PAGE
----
FEED Magazine
FEED Video Games 2001: Guinea Pig of Death
Steven Johnson on the notorious killer-rodent mod for The Sims

In the early spring of 2000, Maxis released a new downloadable mod for their best-selling game, The Sims. For the price of a quick file transfer, Sims players could add an adorable guinea pig, complete with cage and training wheel, to their onscreen households. Maxis had already released a few new objects by the time it unleashed the guinea pig, and hard-core players were already familiar with how a new download could bring new joy into Simsville -- sometimes triggering exclamations of delight from the virtual characters -- and so when the guinea pig appeared on the Maxis site, thousands of gamers immediately transferred the file to their hard drives. And sure enough, the guinea pig quickly became a popular attraction in their onscreen households -- the Sims would stop by and play with the adorable little critter, while the more meticulous Sims would take the time to clean out its cage. Occasionally, the guinea pig would bite the hand that fed it, but after a quick reflexive gesture, the Sims seemed unharmed by the attack.
Until they started to get sick.
The symptoms first started appearing on the Maxis bulletin boards and other Sims fan sites, related by bewildered players: first a persistent cough, then a loss of energy. And then a one-way trip to the SimCemetery. The novelty of the symptoms were the first point of discussion: Sims had died before, but they'd never had a cough before -- something in the game had changed, though the culprit wasn't clear. A game that had begun life as a twenty-first-century dollhouse suddenly seemed like a Richard Preston book. Something was killing off the Sims, but where was the infectious agent coming from? After countless bulletin board posts, the Sims community finally detected a common pattern: Players who had downloaded the guinea pig add-on, but failed to keep the cage clean, were succumbing to the disease. Shortly thereafter, Maxis admitted that it had deliberately included a virus in the guinea pig, and released a non-lethal version.

While the guinea pig was not a user-created mod, it showcased an important attribute of The Sims' semi-open architecture. At first glance, one of the things that makes the game so compelling is the fact that the characters onscreen respond coherently to the world that surrounds them. Let one of your Sims buy a pool table, and his lifestyle changes accordingly -- he has more fun playing, of course, but he also spends a little less time reading or practicing the piano. Will Wright recognized early on that this sort of causality would be difficult to engineer if he wanted the game's architecture to remain open: How would the Sims themselves know how to respond to new objects inserted into the world? It's hard enough responding to the first sighting of a Furby or a Winnebago as a sentient human being -- how is a digital life form supposed to figure out what to do with such things?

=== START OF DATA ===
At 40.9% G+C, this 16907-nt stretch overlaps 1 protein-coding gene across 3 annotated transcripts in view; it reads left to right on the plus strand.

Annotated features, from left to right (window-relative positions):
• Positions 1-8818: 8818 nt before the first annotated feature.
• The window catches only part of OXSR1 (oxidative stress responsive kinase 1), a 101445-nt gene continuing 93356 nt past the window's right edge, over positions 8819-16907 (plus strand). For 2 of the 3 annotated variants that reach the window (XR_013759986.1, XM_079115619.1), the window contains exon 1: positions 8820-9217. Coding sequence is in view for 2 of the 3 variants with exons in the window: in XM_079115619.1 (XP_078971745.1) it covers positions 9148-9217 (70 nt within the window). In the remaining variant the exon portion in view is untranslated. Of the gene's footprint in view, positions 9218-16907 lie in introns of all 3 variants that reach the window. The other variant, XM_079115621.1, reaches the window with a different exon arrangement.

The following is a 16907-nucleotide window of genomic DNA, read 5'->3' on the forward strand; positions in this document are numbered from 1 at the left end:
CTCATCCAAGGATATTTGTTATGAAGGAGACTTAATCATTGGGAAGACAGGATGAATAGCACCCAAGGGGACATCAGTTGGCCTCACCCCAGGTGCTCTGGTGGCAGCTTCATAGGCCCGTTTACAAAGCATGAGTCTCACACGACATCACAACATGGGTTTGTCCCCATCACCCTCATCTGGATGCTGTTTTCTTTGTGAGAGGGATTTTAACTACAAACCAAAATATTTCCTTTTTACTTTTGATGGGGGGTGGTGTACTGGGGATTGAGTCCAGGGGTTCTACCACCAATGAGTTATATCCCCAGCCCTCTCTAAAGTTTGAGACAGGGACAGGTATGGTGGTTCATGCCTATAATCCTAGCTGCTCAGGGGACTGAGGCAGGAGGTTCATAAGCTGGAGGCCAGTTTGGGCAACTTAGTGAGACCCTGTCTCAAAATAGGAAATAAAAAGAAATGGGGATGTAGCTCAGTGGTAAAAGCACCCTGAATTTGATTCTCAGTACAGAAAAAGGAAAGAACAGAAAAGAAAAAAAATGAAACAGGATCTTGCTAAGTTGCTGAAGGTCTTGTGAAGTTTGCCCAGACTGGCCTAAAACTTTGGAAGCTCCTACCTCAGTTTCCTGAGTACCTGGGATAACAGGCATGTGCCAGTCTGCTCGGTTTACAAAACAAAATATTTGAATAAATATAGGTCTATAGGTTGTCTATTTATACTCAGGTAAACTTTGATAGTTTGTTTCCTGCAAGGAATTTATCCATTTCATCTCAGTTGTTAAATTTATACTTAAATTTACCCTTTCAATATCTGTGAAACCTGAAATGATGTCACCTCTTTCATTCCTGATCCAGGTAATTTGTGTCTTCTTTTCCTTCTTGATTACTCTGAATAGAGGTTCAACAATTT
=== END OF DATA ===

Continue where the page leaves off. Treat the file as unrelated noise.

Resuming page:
Wright hit upon a brilliant -- and vaguely McLuhanite -- solution to this bind: Rather than struggle with teaching the Sims how to learn, he built intelligence into the objects. According to the game's underlying model, objects in the world -- an Aston-Martin, a Furby, a Winnebago, not to mention the more prosaic goods that come bundled with the game -- are endowed with a set of expectations about how a virtual human will interact with them. When a given Sim enters into the force field exuded by an object, those expectations start to shape the behavior of the Sim. If one of your onscreen citizens walks into a room with a television in it, there might be a fifty percent chance she'll sit down and stare into the screen hypnotically. Technically speaking, that's not because your character herself is prone to zoning out in front of the tube -- it's because the tube itself has been programmed to trigger zoning in half the Sims that come into contact with it.
The guinea pig exploited the fact that these objects can trigger both primary and secondary behaviors: When players integrated the furry rodent into their games, their characters immediately started showing the primary behavior of playing with the guy and cleaning his cage. The behavior of getting sick came later, but it was also built into the guinea pig object. Effectively, the guinea pig was a vehicle for Maxis to introduce sickness into the Sims world without having to put up a blurb on their Web site saying "download the Ebola patch here." It was a Trojan horse delivery mechanism for a virtual virus. And if Maxis was capable of such malevolence, imagine the carnage that might ensue if object-creation became a more democratic process. While early announcements for the Sims promised that users would be allowed to create new objects -- and thus new behaviors -- for the game, Maxis has been extremely proprietary about the object tools, allowing players to trade characters or houses or decorative elements, but not allowing them to create new behavior types. The killer guinea pig may have been a warning to those players clamoring for an even more open architecture: Be careful what you wish for.

Steven Johnson is FEED's Co-Editor-in-Chief and the author of Interface Culture: How New Technology Transforms the Way We Create and Communicate.

NEXT: Wagner James Au on the constantly expanding story of Thief's hero, Garrett

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